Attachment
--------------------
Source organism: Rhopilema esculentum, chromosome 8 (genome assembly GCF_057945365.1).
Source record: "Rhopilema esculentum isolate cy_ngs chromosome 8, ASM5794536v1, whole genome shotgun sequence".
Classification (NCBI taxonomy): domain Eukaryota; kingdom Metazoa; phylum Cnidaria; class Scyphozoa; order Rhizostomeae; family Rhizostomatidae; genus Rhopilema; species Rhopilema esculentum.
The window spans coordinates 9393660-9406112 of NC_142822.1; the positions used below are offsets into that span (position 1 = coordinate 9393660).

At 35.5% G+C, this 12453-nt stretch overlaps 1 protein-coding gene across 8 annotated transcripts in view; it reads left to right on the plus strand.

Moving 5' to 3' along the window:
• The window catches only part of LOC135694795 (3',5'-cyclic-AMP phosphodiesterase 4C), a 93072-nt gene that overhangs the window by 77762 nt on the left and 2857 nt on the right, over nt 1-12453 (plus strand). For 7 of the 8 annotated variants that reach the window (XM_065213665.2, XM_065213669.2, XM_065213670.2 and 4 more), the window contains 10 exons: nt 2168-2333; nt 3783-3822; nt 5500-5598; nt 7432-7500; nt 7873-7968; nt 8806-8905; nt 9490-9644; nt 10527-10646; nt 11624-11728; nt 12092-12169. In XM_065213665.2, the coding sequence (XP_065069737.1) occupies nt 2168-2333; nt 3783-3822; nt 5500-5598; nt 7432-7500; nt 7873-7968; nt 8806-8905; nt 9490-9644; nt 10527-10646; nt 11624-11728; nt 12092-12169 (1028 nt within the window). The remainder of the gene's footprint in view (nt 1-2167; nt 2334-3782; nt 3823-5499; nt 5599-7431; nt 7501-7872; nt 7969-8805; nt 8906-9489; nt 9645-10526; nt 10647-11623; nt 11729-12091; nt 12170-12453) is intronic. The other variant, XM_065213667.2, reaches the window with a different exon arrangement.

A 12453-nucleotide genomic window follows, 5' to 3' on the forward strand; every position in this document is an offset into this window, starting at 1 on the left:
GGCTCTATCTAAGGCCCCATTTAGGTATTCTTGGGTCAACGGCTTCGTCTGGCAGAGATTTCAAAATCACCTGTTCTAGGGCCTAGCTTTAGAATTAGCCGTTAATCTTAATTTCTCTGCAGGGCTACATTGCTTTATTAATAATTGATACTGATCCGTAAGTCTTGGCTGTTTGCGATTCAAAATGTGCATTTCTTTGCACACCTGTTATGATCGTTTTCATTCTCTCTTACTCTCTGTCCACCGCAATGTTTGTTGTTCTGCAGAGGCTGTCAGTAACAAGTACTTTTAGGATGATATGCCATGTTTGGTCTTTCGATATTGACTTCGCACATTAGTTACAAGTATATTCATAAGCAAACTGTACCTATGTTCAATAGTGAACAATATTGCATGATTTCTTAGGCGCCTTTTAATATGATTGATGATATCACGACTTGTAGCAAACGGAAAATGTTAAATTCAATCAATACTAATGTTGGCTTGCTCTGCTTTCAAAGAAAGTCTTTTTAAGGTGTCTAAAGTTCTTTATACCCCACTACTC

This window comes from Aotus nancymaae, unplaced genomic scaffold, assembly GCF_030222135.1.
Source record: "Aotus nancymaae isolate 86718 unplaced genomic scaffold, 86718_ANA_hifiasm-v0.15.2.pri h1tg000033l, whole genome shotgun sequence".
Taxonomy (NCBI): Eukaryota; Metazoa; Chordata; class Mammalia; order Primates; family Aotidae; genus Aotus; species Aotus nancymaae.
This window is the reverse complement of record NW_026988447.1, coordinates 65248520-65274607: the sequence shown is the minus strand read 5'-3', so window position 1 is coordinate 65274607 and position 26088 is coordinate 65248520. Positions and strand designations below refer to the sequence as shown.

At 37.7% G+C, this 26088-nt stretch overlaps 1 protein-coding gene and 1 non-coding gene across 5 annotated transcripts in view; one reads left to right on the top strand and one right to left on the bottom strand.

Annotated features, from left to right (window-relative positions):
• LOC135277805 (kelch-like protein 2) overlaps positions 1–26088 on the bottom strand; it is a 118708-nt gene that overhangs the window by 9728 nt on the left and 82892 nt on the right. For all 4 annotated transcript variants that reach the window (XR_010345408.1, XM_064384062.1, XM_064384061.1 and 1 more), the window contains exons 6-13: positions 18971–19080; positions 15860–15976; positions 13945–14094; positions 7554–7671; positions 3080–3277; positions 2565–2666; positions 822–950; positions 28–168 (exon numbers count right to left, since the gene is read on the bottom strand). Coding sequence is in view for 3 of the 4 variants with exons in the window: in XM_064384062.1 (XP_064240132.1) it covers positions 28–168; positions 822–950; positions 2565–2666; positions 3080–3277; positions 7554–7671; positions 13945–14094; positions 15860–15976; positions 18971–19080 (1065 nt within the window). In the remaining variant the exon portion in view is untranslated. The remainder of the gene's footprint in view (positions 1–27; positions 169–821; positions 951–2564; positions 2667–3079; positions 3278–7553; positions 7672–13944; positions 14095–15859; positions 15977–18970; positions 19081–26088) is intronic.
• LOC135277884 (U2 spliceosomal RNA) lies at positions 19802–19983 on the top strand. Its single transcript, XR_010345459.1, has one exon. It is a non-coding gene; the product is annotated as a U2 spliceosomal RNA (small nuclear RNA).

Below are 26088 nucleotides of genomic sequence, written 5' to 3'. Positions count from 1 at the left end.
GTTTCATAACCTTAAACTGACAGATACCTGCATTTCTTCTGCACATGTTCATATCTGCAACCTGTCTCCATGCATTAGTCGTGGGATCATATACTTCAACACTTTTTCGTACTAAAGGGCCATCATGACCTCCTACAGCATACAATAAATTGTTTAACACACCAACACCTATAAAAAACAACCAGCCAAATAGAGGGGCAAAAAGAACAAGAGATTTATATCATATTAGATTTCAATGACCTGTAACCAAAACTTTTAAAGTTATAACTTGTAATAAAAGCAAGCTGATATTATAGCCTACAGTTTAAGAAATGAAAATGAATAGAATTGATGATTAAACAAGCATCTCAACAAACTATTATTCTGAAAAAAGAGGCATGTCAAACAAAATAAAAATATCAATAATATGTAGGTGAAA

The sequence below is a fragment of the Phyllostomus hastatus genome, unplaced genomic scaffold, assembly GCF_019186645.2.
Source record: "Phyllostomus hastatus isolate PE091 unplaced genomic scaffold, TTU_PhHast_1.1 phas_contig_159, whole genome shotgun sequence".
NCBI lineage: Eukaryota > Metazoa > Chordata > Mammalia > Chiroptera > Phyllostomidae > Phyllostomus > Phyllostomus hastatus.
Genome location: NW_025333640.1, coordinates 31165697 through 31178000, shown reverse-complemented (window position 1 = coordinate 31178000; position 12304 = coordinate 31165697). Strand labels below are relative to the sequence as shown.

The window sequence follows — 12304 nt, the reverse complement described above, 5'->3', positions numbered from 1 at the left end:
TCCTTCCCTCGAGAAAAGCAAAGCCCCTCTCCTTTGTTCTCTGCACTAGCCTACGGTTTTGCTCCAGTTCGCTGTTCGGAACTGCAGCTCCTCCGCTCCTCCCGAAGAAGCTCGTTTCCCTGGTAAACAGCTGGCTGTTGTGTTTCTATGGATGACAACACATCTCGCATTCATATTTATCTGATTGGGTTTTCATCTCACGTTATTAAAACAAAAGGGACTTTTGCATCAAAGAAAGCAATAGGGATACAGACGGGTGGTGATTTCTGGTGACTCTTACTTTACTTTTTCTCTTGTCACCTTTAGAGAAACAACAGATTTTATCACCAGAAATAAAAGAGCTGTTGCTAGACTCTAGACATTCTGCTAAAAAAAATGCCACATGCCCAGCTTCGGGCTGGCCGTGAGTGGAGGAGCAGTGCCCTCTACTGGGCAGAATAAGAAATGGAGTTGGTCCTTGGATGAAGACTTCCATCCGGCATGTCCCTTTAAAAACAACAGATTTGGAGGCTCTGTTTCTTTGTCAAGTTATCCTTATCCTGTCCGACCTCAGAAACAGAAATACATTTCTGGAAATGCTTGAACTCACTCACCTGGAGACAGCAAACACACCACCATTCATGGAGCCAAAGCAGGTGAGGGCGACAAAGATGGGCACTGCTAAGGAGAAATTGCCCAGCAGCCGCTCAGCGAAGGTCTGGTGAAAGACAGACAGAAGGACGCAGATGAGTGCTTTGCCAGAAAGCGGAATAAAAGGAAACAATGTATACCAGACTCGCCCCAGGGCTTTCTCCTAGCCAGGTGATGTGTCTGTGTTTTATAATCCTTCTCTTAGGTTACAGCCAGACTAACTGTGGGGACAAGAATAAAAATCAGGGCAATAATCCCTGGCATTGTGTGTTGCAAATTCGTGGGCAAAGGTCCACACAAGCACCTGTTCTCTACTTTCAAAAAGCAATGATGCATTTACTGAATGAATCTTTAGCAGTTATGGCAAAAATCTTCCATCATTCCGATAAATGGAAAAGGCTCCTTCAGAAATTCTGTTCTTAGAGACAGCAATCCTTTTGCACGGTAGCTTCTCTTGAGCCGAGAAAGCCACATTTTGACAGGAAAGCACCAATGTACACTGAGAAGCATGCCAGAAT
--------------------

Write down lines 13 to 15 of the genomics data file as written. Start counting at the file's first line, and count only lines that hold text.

This window is the reverse complement of record NW_026988447.1, coordinates 65248520-65274607: the sequence shown is the minus strand read 5'-3', so window position 1 is coordinate 65274607 and position 26088 is coordinate 65248520. Positions and strand designations below refer to the sequence as shown.

At 37.7% G+C, this 26088-nt stretch overlaps 1 protein-coding gene and 1 non-coding gene across 5 annotated transcripts in view; one reads left to right on the top strand and one right to left on the bottom strand.

Annotated features, from left to right (window-relative positions):